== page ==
KINGMAN - Illegal or not, Proposition 123 money headed to Kingman Unified School District will most likely trickle into the bank accounts of district employees.
Despite continuing arguments over the legality of both the measure and the election itself by state Treasurer Jeff DeWit, the state Investment Board approved the distribution of more than $190 million to Arizona schools for the first Prop 123 payment starting June 30.
Details were being untangled ever since the measure was narrowly approved in May, but it appears that KUSD will get just under $1.3 million for its estimated 6,326 students. Another source lists the amount at over $1.6 million - either way the total is substantial.
A 3-percent pay increase for all employees has been discussed among the members of the KUSD Governing Board and administrators. The pay raise or the actual raise amount will not be finalized until the July 12 school board meeting.
The payment will cover part of 2015-16 and will be received as a lump sum. There has also been an increase to the base level support - the amount paid per student - for 2016-17.
Other moneys will go toward the capital fund that is used to make purchases for building improvements, vehicles and buses, athletic and band equipment, computers, software and software licensing. Health insurance costs may also come into play.
The current 2016-17 budget is only a proposed version. A final draft will be adopted in July.
Board members sound off
KUSD governing board members were asked where they'd like to see the money go and other concerns for improving the district.
"I think most of the board wants pay raises for all of our employees," said Board President Charles Lucero. "I think the community agrees with the board that the money should be for the staff and keep as much money in the classroom."
"The board has decided to give the teachers a raise. It's actually across the board," said board member Bruce Ricca. "We had a meeting (June 22) to hash out more details. We're doing everything we can to get teachers more money.
"I don't know why there were so many people against it. As a board member, we're doing everything we can to make the district better and try to entice some teachers to stick around and giving them the incentive to earn a bonus. It looks like that's going to happen."
Breaking it down
The board may approve a 3.5 percent pay increase across the district. Two percent is part of a loyalty stipend for returning employees hired prior to March 21 in a permanent position. Those employees include teachers, nurses, janitors, bus drivers, maintenance technicians and district administrators. The other 1.5 percent is a salary increase.
Annual teacher pay ranges from $30,000 to $55,341. A three percent increase would be about $900 a year for a starting teacher.
KUSD Account Manager Heather Shaw-Burton said teachers received payments from Proposition 301 totaling $5,413 in the last year.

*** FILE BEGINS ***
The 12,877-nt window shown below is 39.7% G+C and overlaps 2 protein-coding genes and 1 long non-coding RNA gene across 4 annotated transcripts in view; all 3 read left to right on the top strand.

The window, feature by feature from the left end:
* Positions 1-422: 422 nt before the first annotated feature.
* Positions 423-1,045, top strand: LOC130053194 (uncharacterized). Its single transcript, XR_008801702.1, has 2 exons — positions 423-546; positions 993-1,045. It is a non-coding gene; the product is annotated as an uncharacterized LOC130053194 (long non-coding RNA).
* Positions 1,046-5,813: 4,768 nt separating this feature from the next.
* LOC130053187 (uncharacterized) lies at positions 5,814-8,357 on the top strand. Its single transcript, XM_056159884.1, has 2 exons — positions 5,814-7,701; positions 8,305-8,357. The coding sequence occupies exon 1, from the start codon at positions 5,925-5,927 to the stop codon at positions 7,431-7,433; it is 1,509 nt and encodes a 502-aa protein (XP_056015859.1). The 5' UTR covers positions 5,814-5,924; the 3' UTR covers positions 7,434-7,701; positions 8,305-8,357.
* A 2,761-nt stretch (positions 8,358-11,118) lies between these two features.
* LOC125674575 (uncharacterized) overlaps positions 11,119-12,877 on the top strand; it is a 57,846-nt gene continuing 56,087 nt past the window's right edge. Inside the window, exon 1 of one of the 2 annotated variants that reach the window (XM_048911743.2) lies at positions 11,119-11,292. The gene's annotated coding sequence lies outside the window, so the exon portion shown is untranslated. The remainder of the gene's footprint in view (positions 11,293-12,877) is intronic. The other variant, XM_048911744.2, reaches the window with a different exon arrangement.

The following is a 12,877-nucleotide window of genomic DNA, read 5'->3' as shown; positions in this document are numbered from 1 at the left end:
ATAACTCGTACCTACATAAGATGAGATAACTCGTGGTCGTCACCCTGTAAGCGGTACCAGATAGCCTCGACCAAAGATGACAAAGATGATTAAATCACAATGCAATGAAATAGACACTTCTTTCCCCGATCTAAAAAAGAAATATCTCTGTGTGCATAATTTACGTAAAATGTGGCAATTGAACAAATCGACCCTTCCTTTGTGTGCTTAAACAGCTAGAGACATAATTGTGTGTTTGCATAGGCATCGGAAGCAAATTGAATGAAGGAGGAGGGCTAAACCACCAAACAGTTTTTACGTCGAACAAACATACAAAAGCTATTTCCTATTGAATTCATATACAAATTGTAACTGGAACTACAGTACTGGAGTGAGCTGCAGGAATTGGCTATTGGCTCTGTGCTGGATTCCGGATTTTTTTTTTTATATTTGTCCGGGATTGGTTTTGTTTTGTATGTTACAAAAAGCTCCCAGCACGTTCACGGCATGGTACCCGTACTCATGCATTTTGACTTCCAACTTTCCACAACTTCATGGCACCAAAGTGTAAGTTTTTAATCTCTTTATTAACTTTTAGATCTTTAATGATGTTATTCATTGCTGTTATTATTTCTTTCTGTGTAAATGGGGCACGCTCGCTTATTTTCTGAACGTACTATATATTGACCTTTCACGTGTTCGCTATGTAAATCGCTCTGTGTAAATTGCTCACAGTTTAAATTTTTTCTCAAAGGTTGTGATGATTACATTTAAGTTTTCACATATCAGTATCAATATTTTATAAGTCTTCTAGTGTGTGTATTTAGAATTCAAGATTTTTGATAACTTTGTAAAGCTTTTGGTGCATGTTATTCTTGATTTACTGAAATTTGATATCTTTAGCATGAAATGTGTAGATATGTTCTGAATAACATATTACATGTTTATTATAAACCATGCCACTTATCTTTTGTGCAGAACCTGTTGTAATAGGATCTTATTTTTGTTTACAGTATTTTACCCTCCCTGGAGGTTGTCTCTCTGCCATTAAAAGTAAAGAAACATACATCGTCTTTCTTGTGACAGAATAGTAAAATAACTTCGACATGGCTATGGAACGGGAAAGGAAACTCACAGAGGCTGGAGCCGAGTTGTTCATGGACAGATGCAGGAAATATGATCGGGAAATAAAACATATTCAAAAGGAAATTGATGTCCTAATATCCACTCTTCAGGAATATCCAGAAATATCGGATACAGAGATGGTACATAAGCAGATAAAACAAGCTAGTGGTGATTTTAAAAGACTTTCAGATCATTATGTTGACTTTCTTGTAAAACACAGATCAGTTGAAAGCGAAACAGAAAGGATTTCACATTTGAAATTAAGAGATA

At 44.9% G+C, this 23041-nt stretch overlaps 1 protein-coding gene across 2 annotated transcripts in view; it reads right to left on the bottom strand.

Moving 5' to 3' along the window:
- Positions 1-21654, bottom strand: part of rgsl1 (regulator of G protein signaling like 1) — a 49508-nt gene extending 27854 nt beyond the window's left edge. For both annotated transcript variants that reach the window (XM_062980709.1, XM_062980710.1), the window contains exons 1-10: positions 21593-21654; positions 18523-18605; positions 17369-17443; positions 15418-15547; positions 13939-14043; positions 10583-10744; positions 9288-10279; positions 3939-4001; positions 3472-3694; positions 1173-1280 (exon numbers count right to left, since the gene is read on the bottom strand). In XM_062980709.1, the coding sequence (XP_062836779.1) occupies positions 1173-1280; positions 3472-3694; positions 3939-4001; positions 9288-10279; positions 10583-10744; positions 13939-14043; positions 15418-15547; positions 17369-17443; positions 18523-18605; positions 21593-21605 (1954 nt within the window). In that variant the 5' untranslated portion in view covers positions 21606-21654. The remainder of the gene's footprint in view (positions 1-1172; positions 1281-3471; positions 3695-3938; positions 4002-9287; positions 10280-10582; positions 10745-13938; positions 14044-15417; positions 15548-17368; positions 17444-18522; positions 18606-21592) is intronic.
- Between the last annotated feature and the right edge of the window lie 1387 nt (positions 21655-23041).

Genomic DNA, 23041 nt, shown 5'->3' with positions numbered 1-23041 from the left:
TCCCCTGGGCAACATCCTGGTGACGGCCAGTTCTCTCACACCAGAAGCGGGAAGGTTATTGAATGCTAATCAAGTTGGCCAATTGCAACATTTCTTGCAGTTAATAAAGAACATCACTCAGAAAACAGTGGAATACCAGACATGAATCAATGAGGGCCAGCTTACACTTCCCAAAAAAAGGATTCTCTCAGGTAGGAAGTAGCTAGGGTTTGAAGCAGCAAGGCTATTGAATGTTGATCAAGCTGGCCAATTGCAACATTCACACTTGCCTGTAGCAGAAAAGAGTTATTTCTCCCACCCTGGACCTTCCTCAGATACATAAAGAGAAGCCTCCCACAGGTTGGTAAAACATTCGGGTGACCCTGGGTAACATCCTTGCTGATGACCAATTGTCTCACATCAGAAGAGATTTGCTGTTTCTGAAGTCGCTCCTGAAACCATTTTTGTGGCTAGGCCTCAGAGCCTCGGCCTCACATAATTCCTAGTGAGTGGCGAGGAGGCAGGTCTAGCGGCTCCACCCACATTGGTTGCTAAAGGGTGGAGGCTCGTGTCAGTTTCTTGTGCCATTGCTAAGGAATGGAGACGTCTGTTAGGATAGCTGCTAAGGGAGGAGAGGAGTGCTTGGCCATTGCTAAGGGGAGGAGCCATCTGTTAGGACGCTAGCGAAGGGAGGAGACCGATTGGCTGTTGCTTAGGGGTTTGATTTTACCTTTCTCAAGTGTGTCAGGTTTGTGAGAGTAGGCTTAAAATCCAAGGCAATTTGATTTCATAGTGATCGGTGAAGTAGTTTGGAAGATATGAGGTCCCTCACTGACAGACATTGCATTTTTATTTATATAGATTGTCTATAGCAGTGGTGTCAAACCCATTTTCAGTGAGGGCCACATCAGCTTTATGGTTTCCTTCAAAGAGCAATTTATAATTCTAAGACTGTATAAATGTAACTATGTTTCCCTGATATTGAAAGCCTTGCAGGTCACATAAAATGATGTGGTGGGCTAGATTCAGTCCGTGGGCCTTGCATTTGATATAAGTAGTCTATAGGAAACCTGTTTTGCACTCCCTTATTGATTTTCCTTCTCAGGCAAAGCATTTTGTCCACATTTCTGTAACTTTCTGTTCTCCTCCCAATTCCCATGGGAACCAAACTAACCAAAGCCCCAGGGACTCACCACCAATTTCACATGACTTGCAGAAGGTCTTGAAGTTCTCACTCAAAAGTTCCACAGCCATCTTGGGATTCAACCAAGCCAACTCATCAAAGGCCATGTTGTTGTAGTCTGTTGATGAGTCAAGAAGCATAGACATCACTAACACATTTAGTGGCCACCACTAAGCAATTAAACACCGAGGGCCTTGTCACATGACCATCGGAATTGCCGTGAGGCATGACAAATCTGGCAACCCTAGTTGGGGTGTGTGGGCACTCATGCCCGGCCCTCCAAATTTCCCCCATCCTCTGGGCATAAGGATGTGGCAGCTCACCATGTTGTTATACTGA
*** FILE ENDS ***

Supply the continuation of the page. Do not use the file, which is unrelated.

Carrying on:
The extra increase does not include substitute teachers. They'll see an increase in their daily rate due to the new 4 day work calendar.
She laid out some numbers for capital funded expenditures.
A new bell system for a single school is budgeted at $32,000, security camera upgrades are budgeted at $15,000 and a new fire alarm system for a single school is budgeted at $50,000.
"We've had the opportunity to buy low-mileage used buses from Tempe School District for $5,500 to $9,200 per bus," she said. "One brand new bus would cost us upwards of $100,000."
Health care costs were also considered.
"We would also use some of the money to pick up the entire cost of health care insurance increases for all employees so they don't have to pay out of their own pockets," Lucero said.
Between fiscal years 2015-16 to 2016-17, the KUSD base level health care plan went from $7,165 per year to $7,548 per year, or an increase of $383 per employee. Since 2011, the district has not raised health insurance costs for employees.
The base level health insurance package includes dental, vision and basic life insurance. The district's cost has increased from $5,100 per person in 2011 to $7,128 per person for 2016-17, an increase of $2,028 per person. The employee out-of-pocket cost has remained at $35 per month since 2011.
Lucero's plan would use Prop 123 money to cover the $2000 gap between 2011 and current rates.
Employees will still have the $35 out-of-pocket expense, but will pay no additional increases.
Teacher pay and health care aren't the only financial complications.
"Our capital budget has been underfunded as well. New buses, technology and safety investments all go under that budget," Lucero said.
But raising teacher pay is the priority, he said.
"Because of the underfunding of education in the last several years, we haven't been able to pay our employees what they deserve to get paid," Lucero said. "This money helps us do that. It doesn't get us close to where we need to be but it's a start in the right direction."
Kingman Academy of Learning is has already given raises but has yet to determine exact allocation of its $209,000 cut.
"Our people got a raise for FY 2016-17 even before we knew about Prop 123," said KAOL Superintendent Susan Chan. "We restructured our money that is paid to teaching staff from Prop 301, so each teacher has the opportunity to earn substantially more than they did last year through that funding source. With all of that being said, we are still discussing what to do with that (Prop 123) money."